1. Varieties of bilingualism • Any two language: speech, sign, or written • E.g. sign languages, Sanskrit (written mode), etc. • Because language in all its complexity can be acquired through a variety of modalities – sound (speech), sight (writing), and visual motion (signs) – an adequate concept of a bilingual should allow for any of these realizations.
1. Varieties of bilingualism • We may say a person is bilingual if he or she knows: • Two languages in the same modality, for example, two speech-based languages such as spoken English and Spoken German, or two sign-based languages such as American Sign Language and Japanese Sign Language, or • Two language based on different modalities, e.g. spoken German and American Sign Language, or spoken French and written Sanskrit
2. Is bilingualism beneficial or detrimental? • Knowledge of another language enables people to communicate with members of other cultures in their own language., which provides a means for further cooperation and understanding among nations and peoples. • Knowing another language is also important within countries where there is more than one prevalent or official language, as in Switzerland and Canada. • at a personal level, the pleasure and cultural benefits of bilingualism are obvious.
2. Is bilingualism beneficial or detrimental? • The arguments offered against bilingualism are typically restricted to young children learning a second language. • It must be said that the criticism that has been leveled against early bilingualism is primarily of another era, the early half of the twentieth century.
3. Effects of early bilingualism on first-language development and intelligence • I. effects on first-language development Can learning a second language at an early age , while the child is still in the process of learning the native or first language, have a negative effect on the learning of the native language?
3. Effects of early bilingualism on first-language development and intelligence 1. Effects on first language development • Negative reports (culturally biased) Smith (1939), Bereiter & Engelman (1966) • Positive reports Labov & other researchers (1960s) & (1970s) Brucket al (1976) • Positive effects with very different languages English & Japanese
3.Effects of early bilingualism on first-language development and intelligence • Effects on intelligence • Negative reports (culturally biased) USA: Goddard (1917) Wales: Saer (1922,1923) • Positive reports Peal & Lambert (1962) Bain & YU (1980)
3. Effects of early bilingualism on first-language development and intelligence 3. conclusion It is unlikely that learning a second language negatively affects intelligence in a permanent or important way. In fact, some research suggest there may even be beneficial effects. Given the advantages of knowing another language and of young children’s propensity for speedy language acquisition, there is good reason to favor early bilingualism.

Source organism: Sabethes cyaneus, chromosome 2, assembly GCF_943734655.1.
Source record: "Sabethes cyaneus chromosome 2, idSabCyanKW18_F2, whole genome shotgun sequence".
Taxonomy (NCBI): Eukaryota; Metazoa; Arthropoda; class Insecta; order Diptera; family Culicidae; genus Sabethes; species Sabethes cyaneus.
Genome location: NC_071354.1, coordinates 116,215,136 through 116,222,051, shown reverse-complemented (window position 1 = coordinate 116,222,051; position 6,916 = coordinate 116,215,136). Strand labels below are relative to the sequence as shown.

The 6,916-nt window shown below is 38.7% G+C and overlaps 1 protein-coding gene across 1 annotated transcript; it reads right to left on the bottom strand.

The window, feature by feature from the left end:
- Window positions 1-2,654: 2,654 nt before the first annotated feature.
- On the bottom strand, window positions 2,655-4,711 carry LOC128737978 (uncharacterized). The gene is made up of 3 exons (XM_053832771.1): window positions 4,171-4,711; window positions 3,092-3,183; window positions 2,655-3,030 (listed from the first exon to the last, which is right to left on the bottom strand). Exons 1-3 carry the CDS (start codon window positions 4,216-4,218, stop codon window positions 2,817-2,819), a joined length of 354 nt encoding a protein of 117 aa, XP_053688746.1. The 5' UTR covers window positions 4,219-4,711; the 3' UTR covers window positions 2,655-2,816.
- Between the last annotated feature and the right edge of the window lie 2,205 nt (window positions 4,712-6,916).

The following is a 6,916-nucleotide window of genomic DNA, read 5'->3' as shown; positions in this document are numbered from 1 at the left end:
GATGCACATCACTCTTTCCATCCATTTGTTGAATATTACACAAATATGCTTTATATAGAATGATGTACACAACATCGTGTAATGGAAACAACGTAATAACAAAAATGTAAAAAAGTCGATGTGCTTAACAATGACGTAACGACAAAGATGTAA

4. Sequential and simultaneous learning situations • There are two conditions according to which a person may become bilingual: • The two languages can be acquired sequentially, such as the second language being learned later at school (children & adults), or • Simultaneously, such as where the young child is exposed to two different languages in the home at the same time (children).
4.1. sequential learning of two languages • The difference lies in the starting time • In sequential bilingualism, children are said to pass through 4 different stages: • Silence • Gesture • Production of abbreviated utterances • Production of grammatical utterances
4.2. Simultaneous learning • One person speaks one language ONLY, or one person speaks two languages: • One person – One language 1P – 1L • One person – Two languages 1P – 2L
4.2. Simultaneous learning • The 1P-1L situation is better • I simultaneous trilingual case (1P-1L) X 3 • Developmental stages in bilingual language learning
4.3. First –language & second-language relations affect learnability: the transfer effect • First language similar to second language • Facilitation occurs even between very different languages
5.1. the first-language strategy & second –language strategy • The first language strategy & the second language strategy • Errors caused by interference • Errors caused by second-language strategy • Errors caused by first language strategy
5.2. strategies for sentence production & communication • The greater the input, the more the opportunity for language learning • Communication strategies • Overgvergeneralization • Using words form L1 when they are unknown in L2
5.3. strategies for becoming a better second-language learner • A person may develop strategies to improve the learning of a second language; such as • Verification • Inductive processing • Deductive reasoning • Practice • Memorization • Monitoring
6. Teaching reading in a bilingual situation at home • How to teach the reading of two Language • Which language should be read first